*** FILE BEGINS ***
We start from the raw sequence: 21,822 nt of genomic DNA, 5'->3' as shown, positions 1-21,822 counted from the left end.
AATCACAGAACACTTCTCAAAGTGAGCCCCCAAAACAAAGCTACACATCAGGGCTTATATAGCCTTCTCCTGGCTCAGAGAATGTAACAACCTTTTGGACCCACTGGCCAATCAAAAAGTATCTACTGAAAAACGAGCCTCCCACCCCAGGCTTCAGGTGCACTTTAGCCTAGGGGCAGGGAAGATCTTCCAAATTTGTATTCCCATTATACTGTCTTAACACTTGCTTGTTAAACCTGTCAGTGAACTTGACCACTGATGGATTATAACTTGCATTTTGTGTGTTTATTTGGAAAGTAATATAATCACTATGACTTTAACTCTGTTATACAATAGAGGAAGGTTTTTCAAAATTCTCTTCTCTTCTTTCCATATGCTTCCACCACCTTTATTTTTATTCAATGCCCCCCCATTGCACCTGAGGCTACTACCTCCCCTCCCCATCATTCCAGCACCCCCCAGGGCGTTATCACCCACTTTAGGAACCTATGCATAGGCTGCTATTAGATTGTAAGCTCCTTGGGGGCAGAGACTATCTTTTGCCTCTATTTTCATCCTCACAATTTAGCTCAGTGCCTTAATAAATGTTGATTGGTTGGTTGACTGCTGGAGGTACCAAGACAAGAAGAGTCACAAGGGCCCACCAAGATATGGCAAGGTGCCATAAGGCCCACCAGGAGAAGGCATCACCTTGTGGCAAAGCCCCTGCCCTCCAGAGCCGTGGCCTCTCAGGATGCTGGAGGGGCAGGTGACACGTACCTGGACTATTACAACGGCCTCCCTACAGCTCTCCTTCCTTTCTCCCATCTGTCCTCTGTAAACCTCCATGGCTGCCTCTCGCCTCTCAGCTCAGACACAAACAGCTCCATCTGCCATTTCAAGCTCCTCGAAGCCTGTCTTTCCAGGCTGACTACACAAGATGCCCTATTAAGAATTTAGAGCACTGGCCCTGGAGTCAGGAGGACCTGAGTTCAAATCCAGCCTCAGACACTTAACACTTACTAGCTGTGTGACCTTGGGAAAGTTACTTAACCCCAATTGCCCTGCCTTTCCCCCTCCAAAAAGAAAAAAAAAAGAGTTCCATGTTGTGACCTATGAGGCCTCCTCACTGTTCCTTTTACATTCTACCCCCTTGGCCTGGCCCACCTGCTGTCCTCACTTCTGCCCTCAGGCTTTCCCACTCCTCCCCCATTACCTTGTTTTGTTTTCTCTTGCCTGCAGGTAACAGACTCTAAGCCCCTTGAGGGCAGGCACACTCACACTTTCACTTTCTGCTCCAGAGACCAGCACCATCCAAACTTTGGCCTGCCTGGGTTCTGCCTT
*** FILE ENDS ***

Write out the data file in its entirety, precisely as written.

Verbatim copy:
We start from the raw sequence: 21,822 nt of genomic DNA, 5'->3' as shown, positions 1-21,822 counted from the left end.
AATCACAGAACACTTCTCAAAGTGAGCCCCCAAAACAAAGCTACACATCAGGGCTTATATAGCCTTCTCCTGGCTCAGAGAATGTAACAACCTTTTGGACCCACTGGCCAATCAAAAAGTATCTACTGAAAAACGAGCCTCCCACCCCAGGCTTCAGGTGCACTTTAGCCTAGGGGCAGGGAAGATCTTCCAAATTTGTATTCCCATTATACTGTCTTAACACTTGCTTGTTAAACCTGTCAGTGAACTTGACCACTGATGGATTATAACTTGCATTTTGTGTGTTTATTTGGAAAGTAATATAATCACTATGACTTTAACTCTGTTATACAATAGAGGAAGGTTTTTCAAAATTCTCTTCTCTTCTTTCCATATGCTTCCACCACCTTTATTTTTATTCAATGCCCCCCCATTGCACCTGAGGCTACTACCTCCCCTCCCCATCATTCCAGCACCCCCCAGGGCGTTATCACCCACTTTAGGAACCTATGCATAGGCTGCTATTAGATTGTAAGCTCCTTGGGGGCAGAGACTATCTTTTGCCTCTATTTTCATCCTCACAATTTAGCTCAGTGCCTTAATAAATGTTGATTGGTTGGTTGACTGCTGGAGGTACCAAGACAAGAAGAGTCACAAGGGCCCACCAAGATATGGCAAGGTGCCATAAGGCCCACCAGGAGAAGGCATCACCTTGTGGCAAAGCCCCTGCCCTCCAGAGCCGTGGCCTCTCAGGATGCTGGAGGGGCAGGTGACACGTACCTGGACTATTACAACGGCCTCCCTACAGCTCTCCTTCCTTTCTCCCATCTGTCCTCTGTAAACCTCCATGGCTGCCTCTCGCCTCTCAGCTCAGACACAAACAGCTCCATCTGCCATTTCAAGCTCCTCGAAGCCTGTCTTTCCAGGCTGACTACACAAGATGCCCTATTAAGAATTTAGAGCACTGGCCCTGGAGTCAGGAGGACCTGAGTTCAAATCCAGCCTCAGACACTTAACACTTACTAGCTGTGTGACCTTGGGAAAGTTACTTAACCCCAATTGCCCTGCCTTTCCCCCTCCAAAAAGAAAAAAAAAAGAGTTCCATGTTGTGACCTATGAGGCCTCCTCACTGTTCCTTTTACATTCTACCCCCTTGGCCTGGCCCACCTGCTGTCCTCACTTCTGCCCTCAGGCTTTCCCACTCCTCCCCCATTACCTTGTTTTGTTTTCTCTTGCCTGCAGGTAACAGACTCTAAGCCCCTTGAGGGCAGGCACACTCACACTTTCACTTTCTGCTCCAGAGACCAGCACCATCCAAACTTTGGCCTGCCTGGGTTCTGCCTT